The Bush Administration’s political appointees at the Department of Health and Human Services (HHS) have produced a clip-job “report” on medical malpractice that, not surprisingly, concludes that the problem with medical malpractice is not patients’ death or injuries but too many lawsuits. But the health care professionals at HHS, the Centers for Disease Control and the Institute of Medicine at the National Academy of Sciences have different stories to tell:
Adverse effects of medical care doubled from 1993 to 2000.
According to the HHS’s Agency for Healthcare Research and Quality (AHRQ) data collected from hospital discharges across the United States, the number of adverse effects of medical treatment in the U.S. has skyrocketed from 302,118 in 1993 to 710,000 in 2000. (1) Over the past two decades, the issue of patient safety and medical errors has been made more visible by research funded by AHRQ. Medical errors are responsible for injury in as many as 1 out of every 25 hospital patients. Errors in health care have been estimated to cost more than $5 million per year in a large teaching hospital, and preventable health care-related errors cost the economy from $17 to $29 billion each year. (2)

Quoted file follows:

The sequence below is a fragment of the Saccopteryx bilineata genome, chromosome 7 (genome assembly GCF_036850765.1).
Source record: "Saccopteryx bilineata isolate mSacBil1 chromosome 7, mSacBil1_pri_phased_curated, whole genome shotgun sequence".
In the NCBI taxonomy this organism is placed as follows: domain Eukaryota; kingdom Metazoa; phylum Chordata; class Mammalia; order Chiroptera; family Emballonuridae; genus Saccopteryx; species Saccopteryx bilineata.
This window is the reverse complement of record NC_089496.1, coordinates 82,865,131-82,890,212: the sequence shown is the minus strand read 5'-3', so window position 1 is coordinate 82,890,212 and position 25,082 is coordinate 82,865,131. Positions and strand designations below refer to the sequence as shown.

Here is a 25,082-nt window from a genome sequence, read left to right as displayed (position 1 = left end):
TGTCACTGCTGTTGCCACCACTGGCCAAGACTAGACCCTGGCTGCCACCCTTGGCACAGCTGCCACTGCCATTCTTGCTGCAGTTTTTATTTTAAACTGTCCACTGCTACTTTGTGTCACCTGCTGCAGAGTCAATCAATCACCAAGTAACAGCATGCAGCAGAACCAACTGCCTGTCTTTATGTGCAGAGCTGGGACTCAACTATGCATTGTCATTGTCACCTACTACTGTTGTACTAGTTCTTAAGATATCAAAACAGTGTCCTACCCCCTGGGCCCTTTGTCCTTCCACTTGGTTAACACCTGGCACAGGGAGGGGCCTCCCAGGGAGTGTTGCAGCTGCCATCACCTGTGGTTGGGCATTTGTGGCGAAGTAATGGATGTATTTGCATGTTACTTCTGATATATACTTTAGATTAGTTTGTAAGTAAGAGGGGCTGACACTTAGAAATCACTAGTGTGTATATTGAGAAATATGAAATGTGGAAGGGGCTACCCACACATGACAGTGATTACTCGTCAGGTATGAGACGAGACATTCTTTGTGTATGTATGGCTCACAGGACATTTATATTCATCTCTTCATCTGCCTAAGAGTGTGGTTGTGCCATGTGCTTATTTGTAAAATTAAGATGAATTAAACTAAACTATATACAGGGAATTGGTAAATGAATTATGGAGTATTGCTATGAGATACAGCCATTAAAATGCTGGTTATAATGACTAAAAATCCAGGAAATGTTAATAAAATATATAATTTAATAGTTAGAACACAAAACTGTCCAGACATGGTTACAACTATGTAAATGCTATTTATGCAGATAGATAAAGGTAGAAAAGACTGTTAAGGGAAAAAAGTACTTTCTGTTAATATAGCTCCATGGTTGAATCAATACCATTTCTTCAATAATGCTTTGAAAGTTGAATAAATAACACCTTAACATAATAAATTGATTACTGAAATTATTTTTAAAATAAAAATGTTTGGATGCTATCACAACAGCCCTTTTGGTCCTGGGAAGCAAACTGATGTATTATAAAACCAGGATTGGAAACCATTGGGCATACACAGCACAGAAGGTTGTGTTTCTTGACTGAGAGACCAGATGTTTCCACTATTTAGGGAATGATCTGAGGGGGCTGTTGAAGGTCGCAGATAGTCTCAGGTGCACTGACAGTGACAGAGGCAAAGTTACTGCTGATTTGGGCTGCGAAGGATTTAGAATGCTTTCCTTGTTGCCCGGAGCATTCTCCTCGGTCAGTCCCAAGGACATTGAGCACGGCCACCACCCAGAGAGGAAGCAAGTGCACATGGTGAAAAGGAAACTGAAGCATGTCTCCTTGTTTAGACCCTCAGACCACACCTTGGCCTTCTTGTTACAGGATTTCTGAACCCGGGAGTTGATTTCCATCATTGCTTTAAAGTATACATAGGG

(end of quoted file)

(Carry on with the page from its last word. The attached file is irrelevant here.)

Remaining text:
Errors in health care: a leading cause of death and injury.
A report released in late 1999 by the Institute of Medicine for the National Academy of Science, shocked the nation by citing a large body of evidence that indicates that preventable medical errors are a leading cause of death in the United States. “At least 44,000 and perhaps as many as 98,000 Americans die in hospitals each year as a result of medical errors. Deaths due to preventable adverse events exceed the deaths attributable to motor vehicle accidents (43,458), breast cancer (42,297) or AIDS (16,516).” (3)